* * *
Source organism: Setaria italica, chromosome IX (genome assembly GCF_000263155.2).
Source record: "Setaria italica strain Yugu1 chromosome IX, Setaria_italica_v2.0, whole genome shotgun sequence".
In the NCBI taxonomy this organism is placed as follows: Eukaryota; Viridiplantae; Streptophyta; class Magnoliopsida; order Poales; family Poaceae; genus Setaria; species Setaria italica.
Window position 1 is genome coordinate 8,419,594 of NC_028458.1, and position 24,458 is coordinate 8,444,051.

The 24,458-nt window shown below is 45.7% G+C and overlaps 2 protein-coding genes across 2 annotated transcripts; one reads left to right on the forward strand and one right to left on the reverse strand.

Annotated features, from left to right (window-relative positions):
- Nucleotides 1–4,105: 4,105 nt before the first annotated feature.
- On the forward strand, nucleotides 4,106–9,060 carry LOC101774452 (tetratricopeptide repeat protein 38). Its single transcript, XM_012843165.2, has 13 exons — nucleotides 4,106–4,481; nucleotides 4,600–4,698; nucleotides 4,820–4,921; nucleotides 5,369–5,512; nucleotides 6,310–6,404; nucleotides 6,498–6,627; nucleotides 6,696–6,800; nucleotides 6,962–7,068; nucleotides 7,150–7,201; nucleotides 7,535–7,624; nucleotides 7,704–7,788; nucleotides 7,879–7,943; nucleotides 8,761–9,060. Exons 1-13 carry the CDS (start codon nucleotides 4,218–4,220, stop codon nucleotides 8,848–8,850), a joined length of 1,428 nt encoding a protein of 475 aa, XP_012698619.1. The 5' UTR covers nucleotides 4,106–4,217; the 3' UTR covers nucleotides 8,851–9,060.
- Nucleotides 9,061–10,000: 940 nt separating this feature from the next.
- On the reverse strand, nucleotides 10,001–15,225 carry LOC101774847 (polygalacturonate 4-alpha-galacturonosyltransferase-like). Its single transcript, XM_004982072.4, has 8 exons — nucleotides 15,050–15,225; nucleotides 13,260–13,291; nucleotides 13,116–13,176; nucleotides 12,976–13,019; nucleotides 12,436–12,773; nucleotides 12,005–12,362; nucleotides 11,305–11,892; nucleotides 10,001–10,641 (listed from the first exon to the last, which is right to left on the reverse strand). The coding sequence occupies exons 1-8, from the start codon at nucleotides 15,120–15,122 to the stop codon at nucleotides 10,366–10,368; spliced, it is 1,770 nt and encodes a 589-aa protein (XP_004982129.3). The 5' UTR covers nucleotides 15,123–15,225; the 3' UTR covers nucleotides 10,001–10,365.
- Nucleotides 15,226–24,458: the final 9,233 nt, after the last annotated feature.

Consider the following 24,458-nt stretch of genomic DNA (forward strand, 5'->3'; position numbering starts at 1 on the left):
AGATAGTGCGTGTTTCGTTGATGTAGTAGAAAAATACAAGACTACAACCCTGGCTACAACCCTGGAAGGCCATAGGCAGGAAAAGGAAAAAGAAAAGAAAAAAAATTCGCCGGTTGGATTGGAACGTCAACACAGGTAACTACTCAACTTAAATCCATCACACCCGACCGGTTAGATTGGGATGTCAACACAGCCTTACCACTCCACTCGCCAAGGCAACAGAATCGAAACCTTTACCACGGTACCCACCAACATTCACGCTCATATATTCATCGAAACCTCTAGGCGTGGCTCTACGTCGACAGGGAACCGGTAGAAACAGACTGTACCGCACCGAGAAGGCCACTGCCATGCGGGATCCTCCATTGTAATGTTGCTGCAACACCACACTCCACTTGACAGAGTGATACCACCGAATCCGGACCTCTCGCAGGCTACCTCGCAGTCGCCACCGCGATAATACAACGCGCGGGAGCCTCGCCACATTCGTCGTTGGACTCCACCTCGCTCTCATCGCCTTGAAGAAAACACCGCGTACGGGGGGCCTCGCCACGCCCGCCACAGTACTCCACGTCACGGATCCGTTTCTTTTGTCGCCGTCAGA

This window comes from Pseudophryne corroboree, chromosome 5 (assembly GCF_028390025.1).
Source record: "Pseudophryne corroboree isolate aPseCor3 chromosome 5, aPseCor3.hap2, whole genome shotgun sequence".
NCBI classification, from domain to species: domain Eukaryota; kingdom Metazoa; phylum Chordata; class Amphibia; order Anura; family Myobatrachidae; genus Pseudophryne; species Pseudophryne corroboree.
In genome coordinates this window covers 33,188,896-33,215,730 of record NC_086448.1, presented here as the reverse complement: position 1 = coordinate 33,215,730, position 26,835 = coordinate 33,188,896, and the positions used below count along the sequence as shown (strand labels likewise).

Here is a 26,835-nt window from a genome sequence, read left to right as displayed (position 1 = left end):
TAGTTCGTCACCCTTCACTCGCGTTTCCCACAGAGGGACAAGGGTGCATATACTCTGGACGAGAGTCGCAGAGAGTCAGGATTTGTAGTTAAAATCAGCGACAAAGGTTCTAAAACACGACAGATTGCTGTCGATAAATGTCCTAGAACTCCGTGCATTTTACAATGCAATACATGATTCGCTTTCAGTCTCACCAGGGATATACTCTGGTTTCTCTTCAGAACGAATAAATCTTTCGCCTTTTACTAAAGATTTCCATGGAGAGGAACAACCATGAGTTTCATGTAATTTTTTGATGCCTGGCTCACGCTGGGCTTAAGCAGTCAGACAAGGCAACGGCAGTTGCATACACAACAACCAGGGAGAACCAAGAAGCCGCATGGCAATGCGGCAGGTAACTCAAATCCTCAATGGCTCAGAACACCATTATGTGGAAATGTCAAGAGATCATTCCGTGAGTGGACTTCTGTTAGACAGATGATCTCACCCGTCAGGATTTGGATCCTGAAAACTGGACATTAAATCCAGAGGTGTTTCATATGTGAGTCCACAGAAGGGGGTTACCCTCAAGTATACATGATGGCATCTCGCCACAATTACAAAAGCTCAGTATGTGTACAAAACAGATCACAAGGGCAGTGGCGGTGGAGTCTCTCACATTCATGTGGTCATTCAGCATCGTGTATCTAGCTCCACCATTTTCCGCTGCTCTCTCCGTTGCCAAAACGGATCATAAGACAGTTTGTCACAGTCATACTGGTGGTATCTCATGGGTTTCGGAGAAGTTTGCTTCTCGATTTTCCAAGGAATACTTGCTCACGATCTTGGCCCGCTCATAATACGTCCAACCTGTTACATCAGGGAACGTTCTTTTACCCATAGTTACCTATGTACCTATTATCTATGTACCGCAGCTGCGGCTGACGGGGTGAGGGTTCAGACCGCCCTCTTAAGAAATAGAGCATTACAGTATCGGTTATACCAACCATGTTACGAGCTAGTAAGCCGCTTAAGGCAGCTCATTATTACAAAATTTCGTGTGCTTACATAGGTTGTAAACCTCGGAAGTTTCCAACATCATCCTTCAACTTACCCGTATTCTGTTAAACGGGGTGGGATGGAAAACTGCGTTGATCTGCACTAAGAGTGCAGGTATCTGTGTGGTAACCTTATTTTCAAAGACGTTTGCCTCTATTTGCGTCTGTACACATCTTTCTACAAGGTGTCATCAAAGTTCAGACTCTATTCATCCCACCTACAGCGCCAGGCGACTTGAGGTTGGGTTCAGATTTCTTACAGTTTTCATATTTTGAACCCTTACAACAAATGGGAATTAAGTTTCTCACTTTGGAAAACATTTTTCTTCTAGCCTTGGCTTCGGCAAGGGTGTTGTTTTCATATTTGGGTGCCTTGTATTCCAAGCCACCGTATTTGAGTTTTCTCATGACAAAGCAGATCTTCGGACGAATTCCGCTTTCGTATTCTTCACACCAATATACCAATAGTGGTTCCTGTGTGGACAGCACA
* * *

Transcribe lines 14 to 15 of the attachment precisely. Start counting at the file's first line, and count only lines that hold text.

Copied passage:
This window comes from Pseudophryne corroboree, chromosome 5 (assembly GCF_028390025.1).
Source record: "Pseudophryne corroboree isolate aPseCor3 chromosome 5, aPseCor3.hap2, whole genome shotgun sequence".